Last month's blog, "Woody Biomass: Boon or Boondoggle?" struck a chord with me.

Our company has been researching the wood to ethanol science for the last two years and have came to the conclusion that the science just isn’t there yet. It will probably get there but it may be a while yet. You or I could probably make some ethanol from wood in a lab; its coming up with an industrial, financially viable method that seems to be the largest problem.

We have been using wood-fired boilers since the late 1980s. An installation in the mid '90s brought our capacity up to 2,100 boiler horsepower. We have found that the direct conversion of wood waste to thermal energy is relatively inexpensive, efficient, and reliable as our units run 24/7. We use the steam for our dry kilns, air makeup, finishing ovens, and cogeneration. All of our wood waste at our main plant, secondary plant, and a few other facilities owned by others in the general area is recovered this way. This past year we starting using our green chips from the sawmill and all of the paper/cardboard waste from the plant.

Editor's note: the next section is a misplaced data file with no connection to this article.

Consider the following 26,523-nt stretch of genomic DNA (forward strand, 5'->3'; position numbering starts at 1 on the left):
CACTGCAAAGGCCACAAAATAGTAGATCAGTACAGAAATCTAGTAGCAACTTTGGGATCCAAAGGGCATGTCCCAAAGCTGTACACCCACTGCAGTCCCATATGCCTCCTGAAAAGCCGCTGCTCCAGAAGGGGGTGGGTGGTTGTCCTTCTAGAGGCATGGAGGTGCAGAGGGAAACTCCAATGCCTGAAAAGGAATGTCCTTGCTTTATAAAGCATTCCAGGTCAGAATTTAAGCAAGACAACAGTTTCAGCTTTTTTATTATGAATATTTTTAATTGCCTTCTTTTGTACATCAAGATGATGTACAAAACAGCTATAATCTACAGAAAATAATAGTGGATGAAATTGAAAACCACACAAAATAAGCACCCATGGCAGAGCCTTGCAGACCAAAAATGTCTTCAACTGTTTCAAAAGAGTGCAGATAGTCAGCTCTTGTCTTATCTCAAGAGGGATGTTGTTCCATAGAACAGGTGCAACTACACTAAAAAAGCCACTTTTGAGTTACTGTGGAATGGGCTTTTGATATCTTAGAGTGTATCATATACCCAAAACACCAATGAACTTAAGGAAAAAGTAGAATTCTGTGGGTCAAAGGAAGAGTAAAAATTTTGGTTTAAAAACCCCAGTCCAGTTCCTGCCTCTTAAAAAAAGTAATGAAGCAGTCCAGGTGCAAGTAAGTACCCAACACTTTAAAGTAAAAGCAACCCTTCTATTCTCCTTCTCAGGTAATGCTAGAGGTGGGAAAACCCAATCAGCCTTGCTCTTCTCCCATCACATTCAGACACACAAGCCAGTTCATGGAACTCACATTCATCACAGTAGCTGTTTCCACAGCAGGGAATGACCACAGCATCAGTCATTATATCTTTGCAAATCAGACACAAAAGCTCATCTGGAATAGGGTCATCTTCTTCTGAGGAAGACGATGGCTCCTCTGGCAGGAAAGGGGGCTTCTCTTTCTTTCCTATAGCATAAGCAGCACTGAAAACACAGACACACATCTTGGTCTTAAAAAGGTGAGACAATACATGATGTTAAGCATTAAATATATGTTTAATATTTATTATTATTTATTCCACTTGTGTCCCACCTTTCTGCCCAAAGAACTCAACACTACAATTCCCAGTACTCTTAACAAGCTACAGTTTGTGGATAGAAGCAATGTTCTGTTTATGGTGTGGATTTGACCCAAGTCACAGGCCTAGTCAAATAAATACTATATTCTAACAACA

We will usually process 40,000 to 50,000 tons a year and turn it into thermal energy. For all of the hype surrounding “green” lately I’ve often wondered why the “enviros” give boilers such a bad rap. We displace natural gas usage that would otherwise be needed for process heat and we don’t landfill wood waste. Now we do have some environmental rules to comply with and limits on things like NOX and PM (as you mentioned with the plants in California) but we meet them although we do use an electrostatic precipitator to meet the limit on PM.

It seems that every time something new comes along the government wants to throw money at it even before its proven and simply forgets about the more conventional methods of waste recovery. I would bet that if they really ran the numbers some of these methods are as “green” or even “greener” than the new methods.

Editor's note: Jody East lives in Ashland, AL, and for 22 years has worked as a plant engineer for a large kitchen and bath cabinetry company. 

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